S: Favourite that I have done?! that’s tough, I’m so bias and love all the ones I’ve done haha. I’ve started uploading some of them from sets to YouTube to give them a bit of a definitive platform. I really love doing JT The Goon’s ‘Flux Capacitor’ into Treble Clef and Katie Pearl’s ‘Ghetto Kyote’a as well as Dominowe’s ‘Africa’s Cry’ into Luke Benjamin’s ‘Asha’b but I think my favourite has to be ‘Under The City Lights’ by Skream and ‘124’ by Mssingno. Both tunes have been top contenders for my all-time favourites ever since I heard them. I started my Rinse FM debut with that one. I guess the one a lot of people know me for is either Busta Rhymes x Coki or that Tessela x LSDXOXO one though but they’re ones that are done live.

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K: I know exactly which Busta Rhymes and Coki blend you’re on about and probably my favourite of yours too. Yet another reason for people to go watch you live because that Tessela x LSDXOXO blend is a must listen. How do you keep your library organised? you span a lot of different genres, you must have it on lock!

S: You’re too kind! Like I said I’m a bit of a collector and I like to be able to have access to all my sources (whether that be music, scans of books or photos) so I have this nerdy as fuck system I started a couple years ago that I’ve been adding to called ‘The Golden Pigeonhole’ haha. It’s a folder with bare playlists in that have a mixture of sounds, speeds, labels and some other esoteric references, all typed like custom registration plates. I don’t really use genre as a main way of defining within my system, it’s too vague. It’s more about the mood and energy I want to create and drive into the previous track.

K: Feel as though I’ve managed to dodge the most blatant question in any sort of interview for long enough but it’s time to ask, why did you get into DJ’ing?

S: I’ve always loved music and actively wanted to share it with as many people as I could, even before thinking about mixing. I think that’s why a lot of us start doing music because we just have a bit of a weird obsession with it and love it so much, I’m a bit of a collector. I’ve got it in my blood as well, my dad used to mix (and still does sometimes). I got into DJ’ing around the same time I had discovered Dubstep, I was watching a lot of GetDarker videos like fuck I’d like to do that one day. I was so gassed when I got asked to do one in 2015, got that a bit too early on I feel.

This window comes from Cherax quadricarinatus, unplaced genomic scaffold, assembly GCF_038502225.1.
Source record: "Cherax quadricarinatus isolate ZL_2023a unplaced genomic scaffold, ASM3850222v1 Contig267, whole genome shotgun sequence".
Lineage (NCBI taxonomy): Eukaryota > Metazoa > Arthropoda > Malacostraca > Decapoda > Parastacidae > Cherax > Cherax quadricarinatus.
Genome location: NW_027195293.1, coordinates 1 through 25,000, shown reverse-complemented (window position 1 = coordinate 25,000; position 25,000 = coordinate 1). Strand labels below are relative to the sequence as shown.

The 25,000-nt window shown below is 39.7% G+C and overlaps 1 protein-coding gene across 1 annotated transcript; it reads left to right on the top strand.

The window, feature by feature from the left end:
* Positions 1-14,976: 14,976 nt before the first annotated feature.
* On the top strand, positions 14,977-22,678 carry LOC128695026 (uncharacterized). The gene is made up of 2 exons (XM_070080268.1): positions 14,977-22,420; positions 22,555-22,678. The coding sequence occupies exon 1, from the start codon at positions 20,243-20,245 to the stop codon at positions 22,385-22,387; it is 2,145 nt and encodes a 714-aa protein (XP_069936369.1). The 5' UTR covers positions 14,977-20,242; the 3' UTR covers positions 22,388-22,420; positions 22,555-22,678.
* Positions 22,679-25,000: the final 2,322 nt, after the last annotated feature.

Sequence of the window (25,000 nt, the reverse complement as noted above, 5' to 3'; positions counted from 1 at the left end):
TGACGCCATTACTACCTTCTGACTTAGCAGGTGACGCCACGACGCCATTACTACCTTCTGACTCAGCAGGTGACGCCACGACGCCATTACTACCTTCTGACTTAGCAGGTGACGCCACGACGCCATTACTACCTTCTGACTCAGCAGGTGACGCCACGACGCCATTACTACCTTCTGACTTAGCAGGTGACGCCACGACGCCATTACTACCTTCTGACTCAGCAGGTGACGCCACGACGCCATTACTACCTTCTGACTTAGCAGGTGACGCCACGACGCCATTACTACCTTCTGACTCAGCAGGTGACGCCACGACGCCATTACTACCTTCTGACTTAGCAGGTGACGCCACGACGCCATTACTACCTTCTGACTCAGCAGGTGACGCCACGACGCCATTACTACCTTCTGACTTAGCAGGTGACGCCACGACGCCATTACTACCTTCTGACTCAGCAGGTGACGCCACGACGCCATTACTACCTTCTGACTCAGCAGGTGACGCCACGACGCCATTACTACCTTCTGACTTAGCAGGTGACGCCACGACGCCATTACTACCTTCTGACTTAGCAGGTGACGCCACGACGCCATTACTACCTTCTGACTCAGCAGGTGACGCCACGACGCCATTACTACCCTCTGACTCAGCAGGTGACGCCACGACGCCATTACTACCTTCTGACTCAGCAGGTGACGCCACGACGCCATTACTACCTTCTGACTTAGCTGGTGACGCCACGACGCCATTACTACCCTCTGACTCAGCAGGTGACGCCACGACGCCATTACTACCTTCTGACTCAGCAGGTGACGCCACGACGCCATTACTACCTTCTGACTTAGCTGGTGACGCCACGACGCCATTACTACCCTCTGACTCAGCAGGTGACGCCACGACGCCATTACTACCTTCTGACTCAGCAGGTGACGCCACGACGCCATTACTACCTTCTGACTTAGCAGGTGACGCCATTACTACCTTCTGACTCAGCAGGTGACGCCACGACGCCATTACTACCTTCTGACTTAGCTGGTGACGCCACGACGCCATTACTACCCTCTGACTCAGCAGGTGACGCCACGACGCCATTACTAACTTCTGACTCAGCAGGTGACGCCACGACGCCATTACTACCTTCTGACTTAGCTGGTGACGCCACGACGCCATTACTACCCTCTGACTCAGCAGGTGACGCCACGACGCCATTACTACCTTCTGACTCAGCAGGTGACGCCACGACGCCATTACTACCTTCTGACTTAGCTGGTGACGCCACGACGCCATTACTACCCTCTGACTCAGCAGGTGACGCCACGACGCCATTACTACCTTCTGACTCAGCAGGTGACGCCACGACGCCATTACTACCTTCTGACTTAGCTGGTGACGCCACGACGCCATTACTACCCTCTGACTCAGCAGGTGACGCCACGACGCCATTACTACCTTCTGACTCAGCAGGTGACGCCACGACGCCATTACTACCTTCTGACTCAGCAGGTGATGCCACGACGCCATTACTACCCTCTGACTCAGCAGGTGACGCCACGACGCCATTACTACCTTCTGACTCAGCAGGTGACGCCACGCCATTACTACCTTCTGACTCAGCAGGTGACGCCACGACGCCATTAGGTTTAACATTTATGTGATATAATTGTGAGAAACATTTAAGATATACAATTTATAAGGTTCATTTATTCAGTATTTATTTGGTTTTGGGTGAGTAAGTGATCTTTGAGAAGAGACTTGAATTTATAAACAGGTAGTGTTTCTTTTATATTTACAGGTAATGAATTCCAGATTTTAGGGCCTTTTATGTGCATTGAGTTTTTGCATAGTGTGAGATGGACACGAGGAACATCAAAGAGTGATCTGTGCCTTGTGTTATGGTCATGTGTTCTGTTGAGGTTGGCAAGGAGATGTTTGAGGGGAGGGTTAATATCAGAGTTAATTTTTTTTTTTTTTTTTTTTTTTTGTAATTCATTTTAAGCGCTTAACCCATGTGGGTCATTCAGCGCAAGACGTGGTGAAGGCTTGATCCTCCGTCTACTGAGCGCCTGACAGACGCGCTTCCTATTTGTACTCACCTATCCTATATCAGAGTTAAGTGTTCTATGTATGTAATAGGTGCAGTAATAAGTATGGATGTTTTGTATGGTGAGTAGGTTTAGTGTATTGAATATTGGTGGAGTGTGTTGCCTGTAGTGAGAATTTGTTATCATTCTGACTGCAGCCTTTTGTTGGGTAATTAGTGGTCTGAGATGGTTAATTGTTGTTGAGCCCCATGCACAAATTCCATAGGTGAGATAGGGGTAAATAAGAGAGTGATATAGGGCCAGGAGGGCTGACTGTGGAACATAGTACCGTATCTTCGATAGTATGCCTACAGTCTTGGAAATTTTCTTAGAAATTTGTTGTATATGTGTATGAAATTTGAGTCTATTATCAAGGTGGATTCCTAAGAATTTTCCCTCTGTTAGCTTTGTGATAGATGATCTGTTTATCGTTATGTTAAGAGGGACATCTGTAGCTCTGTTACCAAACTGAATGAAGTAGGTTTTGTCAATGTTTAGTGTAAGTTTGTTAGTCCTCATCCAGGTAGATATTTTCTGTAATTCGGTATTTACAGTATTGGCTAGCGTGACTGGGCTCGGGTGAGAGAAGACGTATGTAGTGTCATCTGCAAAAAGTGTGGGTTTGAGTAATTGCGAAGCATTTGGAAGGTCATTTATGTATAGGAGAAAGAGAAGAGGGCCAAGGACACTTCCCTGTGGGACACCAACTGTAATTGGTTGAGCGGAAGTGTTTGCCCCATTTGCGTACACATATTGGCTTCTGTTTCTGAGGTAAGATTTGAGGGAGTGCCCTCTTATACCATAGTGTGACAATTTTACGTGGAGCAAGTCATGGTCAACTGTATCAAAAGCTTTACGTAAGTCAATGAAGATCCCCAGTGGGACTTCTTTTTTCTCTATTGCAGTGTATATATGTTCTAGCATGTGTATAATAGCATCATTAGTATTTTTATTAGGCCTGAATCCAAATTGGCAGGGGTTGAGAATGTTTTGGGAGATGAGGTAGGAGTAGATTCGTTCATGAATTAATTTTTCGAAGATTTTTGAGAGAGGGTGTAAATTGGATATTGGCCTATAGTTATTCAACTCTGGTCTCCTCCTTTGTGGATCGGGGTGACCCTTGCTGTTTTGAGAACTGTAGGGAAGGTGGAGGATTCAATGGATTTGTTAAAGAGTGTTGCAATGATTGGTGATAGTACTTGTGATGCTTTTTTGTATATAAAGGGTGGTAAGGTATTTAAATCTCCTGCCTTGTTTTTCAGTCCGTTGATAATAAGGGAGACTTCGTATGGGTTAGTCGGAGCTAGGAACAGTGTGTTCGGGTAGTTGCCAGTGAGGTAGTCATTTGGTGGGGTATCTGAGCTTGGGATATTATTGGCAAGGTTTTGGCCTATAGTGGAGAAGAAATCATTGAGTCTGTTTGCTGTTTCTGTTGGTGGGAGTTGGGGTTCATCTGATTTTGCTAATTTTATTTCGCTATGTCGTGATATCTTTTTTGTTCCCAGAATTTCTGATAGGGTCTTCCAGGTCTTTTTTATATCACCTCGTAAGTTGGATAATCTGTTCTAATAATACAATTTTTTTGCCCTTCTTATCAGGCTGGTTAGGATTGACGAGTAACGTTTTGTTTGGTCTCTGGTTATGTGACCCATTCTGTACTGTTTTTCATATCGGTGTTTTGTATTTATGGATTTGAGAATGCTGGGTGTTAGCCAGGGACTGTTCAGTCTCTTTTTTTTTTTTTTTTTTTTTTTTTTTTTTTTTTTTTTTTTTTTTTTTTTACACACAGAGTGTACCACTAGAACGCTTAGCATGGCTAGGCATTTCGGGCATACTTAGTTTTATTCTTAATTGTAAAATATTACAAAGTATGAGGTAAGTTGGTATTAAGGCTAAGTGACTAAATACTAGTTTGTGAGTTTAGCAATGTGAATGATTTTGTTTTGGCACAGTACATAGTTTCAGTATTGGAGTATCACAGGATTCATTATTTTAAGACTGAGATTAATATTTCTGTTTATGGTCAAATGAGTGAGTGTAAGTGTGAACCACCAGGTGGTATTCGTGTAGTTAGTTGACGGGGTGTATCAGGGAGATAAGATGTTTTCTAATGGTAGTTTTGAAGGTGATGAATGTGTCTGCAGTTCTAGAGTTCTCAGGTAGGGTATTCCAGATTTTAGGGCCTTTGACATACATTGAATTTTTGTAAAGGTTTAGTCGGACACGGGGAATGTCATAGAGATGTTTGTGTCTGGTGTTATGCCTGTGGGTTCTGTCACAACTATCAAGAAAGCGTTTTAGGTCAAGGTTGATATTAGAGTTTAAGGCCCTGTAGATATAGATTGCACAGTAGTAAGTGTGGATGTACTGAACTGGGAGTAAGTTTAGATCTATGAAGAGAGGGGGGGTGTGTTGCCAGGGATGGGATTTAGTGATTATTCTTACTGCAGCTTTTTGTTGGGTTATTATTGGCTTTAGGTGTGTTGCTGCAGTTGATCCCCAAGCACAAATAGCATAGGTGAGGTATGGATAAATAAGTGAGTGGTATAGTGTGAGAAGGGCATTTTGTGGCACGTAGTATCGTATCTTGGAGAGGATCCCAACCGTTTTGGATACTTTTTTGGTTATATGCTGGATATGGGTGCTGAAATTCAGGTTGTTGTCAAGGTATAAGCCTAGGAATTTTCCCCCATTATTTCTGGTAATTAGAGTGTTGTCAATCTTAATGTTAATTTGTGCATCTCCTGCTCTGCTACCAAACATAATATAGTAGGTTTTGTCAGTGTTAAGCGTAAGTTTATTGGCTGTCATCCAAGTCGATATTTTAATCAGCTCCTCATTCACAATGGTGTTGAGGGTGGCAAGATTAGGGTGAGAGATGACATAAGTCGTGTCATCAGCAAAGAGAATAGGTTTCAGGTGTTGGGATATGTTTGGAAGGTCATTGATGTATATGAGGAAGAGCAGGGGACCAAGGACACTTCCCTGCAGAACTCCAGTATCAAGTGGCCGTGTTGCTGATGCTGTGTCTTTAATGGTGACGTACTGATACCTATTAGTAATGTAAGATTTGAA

K: That’s mad! a GetDarker set is a bucket list goal for a fair amount of people that DJ so be proud about that. DJ’ing isn’t even the only think you do within the music scene (and day-to-day life) because you’ve also done a lot of artwork for various people in the scene for a while now, how did that come about?

S: I used to fanboy Stuart Hammersley to the point of asking him to come to the studio and find out more about him and his amazing work, he designed all the artwork Tempa. J Beatz and Scope hit him up once for an early Scope EP but he couldn’t do it, so he referred them to me. They were my first ‘clients’ if you like, that was back in 2012, before I even had this alias. I’ve been freelancing within the scene since and it helped me get my name around as I’d trade artwork for dubs (given I consciously don’t produce). I still do art for tracks now, it’s important to me that everyone is compensated for their work, regardless of medium.

K: Touching back to the music you collect which label(s) and artist(s) would you say take up most of the space in your collection?

S: Artist wise I’ve probably got the most Gundam or Nights as I’ve known those guys the longest. But I think I’d have to give it to the Teklife Family / Chicago Footwork or the Boxed ‘sound’ as they were the genres I was playing solely when I was starting out.

K: You’re a big name in the DJ’ing world, so I’m sure you get sent a bag of dubs, what's your favourite one?

S: Haha I don’t know about being a big name but I’m trying. My favourite right now probably must be by Darkos Strife called ‘Yamato’ I reckon but everything he’s sent me has been mad. ‘Tilt’, ‘Boost Up’, and ‘Daphne Blake’ all bang. He’s an MC as well and he bodies both. Modelle with ‘Anaconda’ is also a big, he’s so talented and everything he’s sent me has been mad as well.

Please check these guys out (5 and 18 min mark – https://soundcloud.com/djsagepay/g2snukg4bbb)

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K: What’s your take on dubs verses released tracks?

S:I’m more interested in the mix to be honest, how the tunes in are thought about and put together in a very specific way (to then create a destined vibe or mood) if that doesn’t sound too wanky. Whether they’re unreleased or not, isn’t a thing for me really. The potential for order within a mix can be super interesting and change the context of the tunes that are in it, some people who have this conscious approach are: Hesska, Betty, Teki Latex, Sicaria Sound, Alya L, Riz La Teef and Fellony.